The Intermission: Mariah the Scientist Speak On New EP, Artistic Growth, and Dream Collaborations

The 23-year-old R&B ingenue opens up about breaking norms.

Atlanta’s own Mariah the Scientist is the phenomenally gifted R&B singer who, after songs made for her then-boyfriend became hits, left St. John’s University to realize her calling as a singer-songwriter. From 2017 on, she crafted and built her cred up and by the time her solo album, Master, hit the airwaves — she was signed to RCA Records and never looked back.

“Beetlejuice,” a fan favorite song that originally lived in that group of songs she recorded for her ex-bae, became a smash that signaled her arrival as not only a rising star but one with immense love for her hometown. And now, with us being in 2022, and fresh from her sophomore LP, Ry Ry World, we’re now entering into The Intermission — a moment best described as a tipping point for the former anesthesiologist now a genre-bending superstar.

Released last week as part of her new EP, Buckles Laboratories Presents: The Intermission, is a four-song project that continues Mariah’s scientific method for mixing relatable tales of romance with otherworldly themes. 

From “Spread Thin,” where she offers a measured tell-off to an unreliable lover, to “Church,” a series of passionate verses about the religious experience of falling in love —Mariah uses honesty to keep listeners engaged and in this interview with she delves into her artistic growth, her new EP, and who are her dream collaborations she has on her periodical chart. Here they are and enjoy! 2019’s Master really put you under the spotlight as “RIP” and “Beetlejuice” placed you on everyone’s radar. How has your artistry grown since then as we inch closer to The Intermission?

Mariah the Scientist: Master was some of the first songs that I ever wrote. It was only a mere hobby in the beginning. The Intermission, by definition, signifies two things — that we are currently awaiting one of my greatest projects to date, but also that during this “intermission,” I am dedicated to giving my listeners some insight into what I’ve been feeling over the years. During my breaks between projects, I mixed in some old songs with the new. What are your thoughts on there being a “female rap starter kit” in hip hop? How do you see yourself and your fellow 2019 classmates (ex. Summer Walker, Lucky Daye, Ari Lennox) continuing to break norms through artistry?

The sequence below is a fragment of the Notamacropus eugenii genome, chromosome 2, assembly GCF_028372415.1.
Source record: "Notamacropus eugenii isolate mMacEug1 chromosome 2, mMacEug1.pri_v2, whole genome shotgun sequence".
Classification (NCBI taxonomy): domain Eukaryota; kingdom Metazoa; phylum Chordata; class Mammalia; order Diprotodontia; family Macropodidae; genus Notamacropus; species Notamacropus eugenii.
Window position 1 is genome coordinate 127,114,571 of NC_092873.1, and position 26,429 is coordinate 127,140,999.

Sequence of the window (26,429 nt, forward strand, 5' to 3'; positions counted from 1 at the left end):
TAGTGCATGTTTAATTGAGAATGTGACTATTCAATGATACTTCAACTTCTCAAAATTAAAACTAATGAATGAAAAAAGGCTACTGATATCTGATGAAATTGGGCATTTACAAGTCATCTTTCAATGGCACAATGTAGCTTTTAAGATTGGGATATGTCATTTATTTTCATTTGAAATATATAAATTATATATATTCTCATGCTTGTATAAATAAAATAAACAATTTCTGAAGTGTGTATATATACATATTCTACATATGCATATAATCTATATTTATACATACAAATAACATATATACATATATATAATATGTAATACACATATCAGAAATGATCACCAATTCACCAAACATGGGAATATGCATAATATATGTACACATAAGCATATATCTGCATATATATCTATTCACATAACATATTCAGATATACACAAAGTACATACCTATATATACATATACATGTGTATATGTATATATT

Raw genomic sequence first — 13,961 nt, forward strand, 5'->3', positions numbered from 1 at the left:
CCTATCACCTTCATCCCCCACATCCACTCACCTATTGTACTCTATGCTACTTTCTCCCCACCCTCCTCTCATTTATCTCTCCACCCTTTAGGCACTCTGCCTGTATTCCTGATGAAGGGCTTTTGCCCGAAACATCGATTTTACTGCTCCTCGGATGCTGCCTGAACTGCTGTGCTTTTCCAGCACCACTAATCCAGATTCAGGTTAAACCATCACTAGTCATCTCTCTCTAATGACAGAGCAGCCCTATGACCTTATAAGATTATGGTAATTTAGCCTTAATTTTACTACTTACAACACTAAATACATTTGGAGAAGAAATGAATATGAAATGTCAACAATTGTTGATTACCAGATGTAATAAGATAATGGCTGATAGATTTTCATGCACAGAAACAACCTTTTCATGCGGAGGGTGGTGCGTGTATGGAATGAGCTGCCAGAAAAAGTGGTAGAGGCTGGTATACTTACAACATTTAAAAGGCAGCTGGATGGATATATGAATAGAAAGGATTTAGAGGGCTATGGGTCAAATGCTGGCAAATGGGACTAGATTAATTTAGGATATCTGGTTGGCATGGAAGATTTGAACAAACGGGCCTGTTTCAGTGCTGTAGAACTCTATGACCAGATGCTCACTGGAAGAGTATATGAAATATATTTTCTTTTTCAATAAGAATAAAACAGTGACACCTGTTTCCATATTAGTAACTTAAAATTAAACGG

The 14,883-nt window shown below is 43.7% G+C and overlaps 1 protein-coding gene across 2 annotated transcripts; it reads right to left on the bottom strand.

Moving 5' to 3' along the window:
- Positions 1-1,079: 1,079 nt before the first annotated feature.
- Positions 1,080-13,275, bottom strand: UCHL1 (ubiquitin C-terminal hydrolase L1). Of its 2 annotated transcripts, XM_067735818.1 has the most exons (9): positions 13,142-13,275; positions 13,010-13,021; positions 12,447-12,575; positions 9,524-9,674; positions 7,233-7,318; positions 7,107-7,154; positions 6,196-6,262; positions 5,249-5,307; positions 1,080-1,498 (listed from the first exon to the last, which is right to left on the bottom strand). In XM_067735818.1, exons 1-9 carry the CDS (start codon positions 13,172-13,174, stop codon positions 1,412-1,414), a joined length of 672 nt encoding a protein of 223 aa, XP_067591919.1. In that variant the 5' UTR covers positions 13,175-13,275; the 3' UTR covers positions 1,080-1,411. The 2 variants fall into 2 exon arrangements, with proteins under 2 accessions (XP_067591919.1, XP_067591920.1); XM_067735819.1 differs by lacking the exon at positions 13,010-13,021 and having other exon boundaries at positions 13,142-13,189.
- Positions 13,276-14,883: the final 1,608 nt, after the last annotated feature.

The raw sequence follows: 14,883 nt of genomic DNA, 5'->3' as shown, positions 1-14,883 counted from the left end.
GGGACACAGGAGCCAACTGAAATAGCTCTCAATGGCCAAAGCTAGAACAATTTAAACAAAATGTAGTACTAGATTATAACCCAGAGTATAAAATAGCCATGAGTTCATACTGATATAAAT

Mariah the Scientist: I don’t think there’s a “female rap starter kit.” I don’t identify as a rapper either, so I wouldn’t know about that to begin with. But when it comes to making music in general — and making a career out of it at that — I know there is no sure way or rule book to make it happen.

The only constant that seems to remain no matter what is to be yourself. I think the artists currently setting the tone and blazing new trails are the ones who are unapologetically themselves, regardless of the politics. Any basic product can be manufactured and produced at the highest turnover rates. They don’t last long and can be easily replaced, but limited novelties are few and far between, and last forever. What would you say, if any, is a story throughline between Master, Ry Ry World, and The Intermission? If there is none, what have you learned about chemistry that plays out in The Intermission?